I love compression There are feelings and truths that can be captured only by using fewer words So Dawn Raffel is my kind of read There are 21 stories in this slim collection which has a cool black cover , some only a couple of pages long The protagonist is often a woman with a long train of memories, a mother, a grown daughter, someone who has emerged from a history of grandparents and great aunts and lost European and Midwestern worlds and lives People interrupt each other, don t listen I love compression There are feelings and truths that can be captured only by using fewer words So Dawn Raffel is my kind of read There are 21 stories in this slim collection which has a cool black cover , some only a couple of pages long The protagonist is often a woman with a long train of memories, a mother, a grown daughter, someone who has emerged from a history of grandparents and great aunts and lost European and Midwestern worlds and lives People interrupt each other, don t listen or sometimes heardeeply than with mere sense organs There are very short passages I love I was learning to use the computer at home I was processing words I kept violating something and, during a driving lesson You can pass, my father says, but you have to be quick Caution causes accidents and longer ones We cannot find the car in the lot, again Our ears burn, or mine do Wind off the lake holds a violence in winter My father says nothing The building from which we have just made an exit is already locked its churning stars extinguished, planets suspended, moons switched off It is a very old facility It rests on a spit, a peninsula, a man made extension, apart form the city, the center of the city with its steam and vibration The lot is near empty, the sky too low Now I remember, my father says We re not here


  4. says:

    I really enjoyed the dream like quality of these short stories More poetry than prose, in my opinion If you don t like stories that feellike prismatic drops of rain as Susan Straight called them, then I wouldn t pick this one up, but if you re a fan of say, Maggie Nelson s Bluets, then this might be just right for you.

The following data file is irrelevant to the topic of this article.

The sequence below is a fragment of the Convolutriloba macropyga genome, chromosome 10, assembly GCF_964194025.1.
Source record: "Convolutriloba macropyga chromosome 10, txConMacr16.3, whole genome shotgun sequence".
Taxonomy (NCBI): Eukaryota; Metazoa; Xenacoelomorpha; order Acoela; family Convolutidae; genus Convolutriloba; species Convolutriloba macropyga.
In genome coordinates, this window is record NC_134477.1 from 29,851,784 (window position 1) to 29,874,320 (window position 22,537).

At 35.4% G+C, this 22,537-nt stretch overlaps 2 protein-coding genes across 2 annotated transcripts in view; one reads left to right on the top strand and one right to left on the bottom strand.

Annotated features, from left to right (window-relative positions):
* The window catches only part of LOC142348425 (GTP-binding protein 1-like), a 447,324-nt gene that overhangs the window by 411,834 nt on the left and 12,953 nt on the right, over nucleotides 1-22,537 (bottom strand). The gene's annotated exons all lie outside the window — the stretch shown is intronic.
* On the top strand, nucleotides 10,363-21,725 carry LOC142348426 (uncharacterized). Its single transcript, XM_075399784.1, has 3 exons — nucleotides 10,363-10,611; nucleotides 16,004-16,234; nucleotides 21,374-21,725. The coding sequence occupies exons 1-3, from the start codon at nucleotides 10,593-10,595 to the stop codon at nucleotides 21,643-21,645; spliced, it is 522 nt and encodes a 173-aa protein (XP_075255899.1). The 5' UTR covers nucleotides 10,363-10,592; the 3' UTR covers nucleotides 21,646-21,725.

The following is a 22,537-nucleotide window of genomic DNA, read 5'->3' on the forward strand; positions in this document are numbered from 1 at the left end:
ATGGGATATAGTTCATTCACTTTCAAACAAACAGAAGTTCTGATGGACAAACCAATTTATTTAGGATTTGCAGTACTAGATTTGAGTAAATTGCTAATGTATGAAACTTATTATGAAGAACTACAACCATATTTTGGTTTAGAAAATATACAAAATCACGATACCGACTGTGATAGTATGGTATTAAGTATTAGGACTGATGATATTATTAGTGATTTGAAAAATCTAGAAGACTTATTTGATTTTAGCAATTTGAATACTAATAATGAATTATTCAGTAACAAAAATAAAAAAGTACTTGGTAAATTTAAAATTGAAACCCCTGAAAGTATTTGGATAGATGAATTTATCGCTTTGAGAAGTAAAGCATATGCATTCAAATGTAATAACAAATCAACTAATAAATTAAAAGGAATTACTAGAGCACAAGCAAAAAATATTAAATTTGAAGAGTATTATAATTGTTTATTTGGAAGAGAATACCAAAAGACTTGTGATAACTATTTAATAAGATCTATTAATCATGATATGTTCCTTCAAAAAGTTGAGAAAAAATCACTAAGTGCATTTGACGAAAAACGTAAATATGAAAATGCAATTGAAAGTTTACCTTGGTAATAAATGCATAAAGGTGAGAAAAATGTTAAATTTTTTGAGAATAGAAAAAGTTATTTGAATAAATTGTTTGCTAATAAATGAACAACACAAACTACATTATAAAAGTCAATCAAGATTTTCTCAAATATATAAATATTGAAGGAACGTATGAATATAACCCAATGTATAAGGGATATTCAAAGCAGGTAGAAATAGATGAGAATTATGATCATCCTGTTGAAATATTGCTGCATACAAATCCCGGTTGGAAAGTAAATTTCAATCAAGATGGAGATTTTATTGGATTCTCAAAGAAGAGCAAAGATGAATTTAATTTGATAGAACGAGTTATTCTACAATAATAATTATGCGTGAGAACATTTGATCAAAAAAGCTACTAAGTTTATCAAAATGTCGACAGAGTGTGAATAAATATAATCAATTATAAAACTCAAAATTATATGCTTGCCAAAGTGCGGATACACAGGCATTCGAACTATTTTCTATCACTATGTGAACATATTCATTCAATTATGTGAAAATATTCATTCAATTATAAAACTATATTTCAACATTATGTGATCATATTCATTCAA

5. says:

    This book should come with a warning Don t read when tired You have to be completely alert to follow Raffel s original, choppy prose style I found myself rereading passages many times, as I was reading before bed and often exhausted However, it was worth it Don t know too many women writing like this If you are a Diane Williams fan, you must read this book I found Raffel s style particularly effective when writing scenes between family members Those unspoken words in the gaps of her pros This book should come with a warning Don t read when tired You have to be completely alert to follow Raffel s original, choppy prose style I found myself rereading passages many times, as I was reading before bed and often exhausted However, it was worth it Don t know too many women writing like this If you are a Diane Williams fan, you must read this book I found Raffel s style particularly effective when writing scenes between family members Those unspoken words in the gaps of her prose are heavily laden withmeaning than when she is writing about other characters No Place on Earth, which takes place on a bus and is a delightful, poignant exchange between a boy and his young mother is a 5 star story for me, and well worth the price of this beautifully designed little book Dzanc is publishing some wonderful stuff